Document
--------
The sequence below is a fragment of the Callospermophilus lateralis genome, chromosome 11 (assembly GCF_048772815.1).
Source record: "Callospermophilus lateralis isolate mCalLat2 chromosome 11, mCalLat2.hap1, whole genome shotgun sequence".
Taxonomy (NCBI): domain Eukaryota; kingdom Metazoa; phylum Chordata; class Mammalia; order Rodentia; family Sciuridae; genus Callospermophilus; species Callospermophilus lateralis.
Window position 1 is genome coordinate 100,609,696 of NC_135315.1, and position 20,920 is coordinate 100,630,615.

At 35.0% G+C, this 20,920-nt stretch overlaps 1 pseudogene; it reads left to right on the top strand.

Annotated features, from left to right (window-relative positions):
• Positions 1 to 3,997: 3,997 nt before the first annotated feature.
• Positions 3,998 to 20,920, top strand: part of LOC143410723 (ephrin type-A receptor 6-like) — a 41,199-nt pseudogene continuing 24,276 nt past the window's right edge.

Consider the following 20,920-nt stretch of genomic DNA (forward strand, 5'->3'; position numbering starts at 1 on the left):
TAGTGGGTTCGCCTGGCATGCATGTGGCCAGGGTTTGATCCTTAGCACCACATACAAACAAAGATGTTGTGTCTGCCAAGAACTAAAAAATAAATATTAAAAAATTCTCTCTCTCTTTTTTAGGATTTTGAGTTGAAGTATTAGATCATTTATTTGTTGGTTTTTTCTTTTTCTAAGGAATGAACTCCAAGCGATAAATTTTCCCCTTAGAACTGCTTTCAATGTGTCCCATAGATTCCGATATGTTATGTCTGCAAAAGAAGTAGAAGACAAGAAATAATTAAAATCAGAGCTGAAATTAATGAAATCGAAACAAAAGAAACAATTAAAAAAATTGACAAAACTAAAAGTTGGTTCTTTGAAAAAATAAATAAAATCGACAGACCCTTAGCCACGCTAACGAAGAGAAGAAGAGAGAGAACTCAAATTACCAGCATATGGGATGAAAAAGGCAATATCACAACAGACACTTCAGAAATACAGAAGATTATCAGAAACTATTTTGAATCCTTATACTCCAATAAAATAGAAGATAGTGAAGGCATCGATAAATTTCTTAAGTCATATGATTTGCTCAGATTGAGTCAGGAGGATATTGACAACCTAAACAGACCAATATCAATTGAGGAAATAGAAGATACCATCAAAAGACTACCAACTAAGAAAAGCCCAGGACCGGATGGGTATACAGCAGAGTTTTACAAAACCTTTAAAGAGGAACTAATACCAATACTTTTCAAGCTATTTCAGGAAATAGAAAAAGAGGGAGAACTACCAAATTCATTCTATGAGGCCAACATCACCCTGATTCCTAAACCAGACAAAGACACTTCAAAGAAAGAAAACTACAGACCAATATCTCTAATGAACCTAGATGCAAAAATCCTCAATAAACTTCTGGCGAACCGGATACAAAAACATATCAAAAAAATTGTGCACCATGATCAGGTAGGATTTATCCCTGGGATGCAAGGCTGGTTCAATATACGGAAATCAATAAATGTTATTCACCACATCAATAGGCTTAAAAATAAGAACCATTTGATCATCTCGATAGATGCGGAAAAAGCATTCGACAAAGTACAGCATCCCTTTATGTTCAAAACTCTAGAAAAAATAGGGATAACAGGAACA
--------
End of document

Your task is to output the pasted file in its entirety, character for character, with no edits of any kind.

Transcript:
The sequence below is a fragment of the Callospermophilus lateralis genome, chromosome 11 (assembly GCF_048772815.1).
Source record: "Callospermophilus lateralis isolate mCalLat2 chromosome 11, mCalLat2.hap1, whole genome shotgun sequence".
Taxonomy (NCBI): domain Eukaryota; kingdom Metazoa; phylum Chordata; class Mammalia; order Rodentia; family Sciuridae; genus Callospermophilus; species Callospermophilus lateralis.
Window position 1 is genome coordinate 100,609,696 of NC_135315.1, and position 20,920 is coordinate 100,630,615.

At 35.0% G+C, this 20,920-nt stretch overlaps 1 pseudogene; it reads left to right on the top strand.

Annotated features, from left to right (window-relative positions):
• Positions 1 to 3,997: 3,997 nt before the first annotated feature.
• Positions 3,998 to 20,920, top strand: part of LOC143410723 (ephrin type-A receptor 6-like) — a 41,199-nt pseudogene continuing 24,276 nt past the window's right edge.

Consider the following 20,920-nt stretch of genomic DNA (forward strand, 5'->3'; position numbering starts at 1 on the left):
TAGTGGGTTCGCCTGGCATGCATGTGGCCAGGGTTTGATCCTTAGCACCACATACAAACAAAGATGTTGTGTCTGCCAAGAACTAAAAAATAAATATTAAAAAATTCTCTCTCTCTTTTTTAGGATTTTGAGTTGAAGTATTAGATCATTTATTTGTTGGTTTTTTCTTTTTCTAAGGAATGAACTCCAAGCGATAAATTTTCCCCTTAGAACTGCTTTCAATGTGTCCCATAGATTCCGATATGTTATGTCTGCAAAAGAAGTAGAAGACAAGAAATAATTAAAATCAGAGCTGAAATTAATGAAATCGAAACAAAAGAAACAATTAAAAAAATTGACAAAACTAAAAGTTGGTTCTTTGAAAAAATAAATAAAATCGACAGACCCTTAGCCACGCTAACGAAGAGAAGAAGAGAGAGAACTCAAATTACCAGCATATGGGATGAAAAAGGCAATATCACAACAGACACTTCAGAAATACAGAAGATTATCAGAAACTATTTTGAATCCTTATACTCCAATAAAATAGAAGATAGTGAAGGCATCGATAAATTTCTTAAGTCATATGATTTGCTCAGATTGAGTCAGGAGGATATTGACAACCTAAACAGACCAATATCAATTGAGGAAATAGAAGATACCATCAAAAGACTACCAACTAAGAAAAGCCCAGGACCGGATGGGTATACAGCAGAGTTTTACAAAACCTTTAAAGAGGAACTAATACCAATACTTTTCAAGCTATTTCAGGAAATAGAAAAAGAGGGAGAACTACCAAATTCATTCTATGAGGCCAACATCACCCTGATTCCTAAACCAGACAAAGACACTTCAAAGAAAGAAAACTACAGACCAATATCTCTAATGAACCTAGATGCAAAAATCCTCAATAAACTTCTGGCGAACCGGATACAAAAACATATCAAAAAAATTGTGCACCATGATCAGGTAGGATTTATCCCTGGGATGCAAGGCTGGTTCAATATACGGAAATCAATAAATGTTATTCACCACATCAATAGGCTTAAAAATAAGAACCATTTGATCATCTCGATAGATGCGGAAAAAGCATTCGACAAAGTACAGCATCCCTTTATGTTCAAAACTCTAGAAAAAATAGGGATAACAGGAACA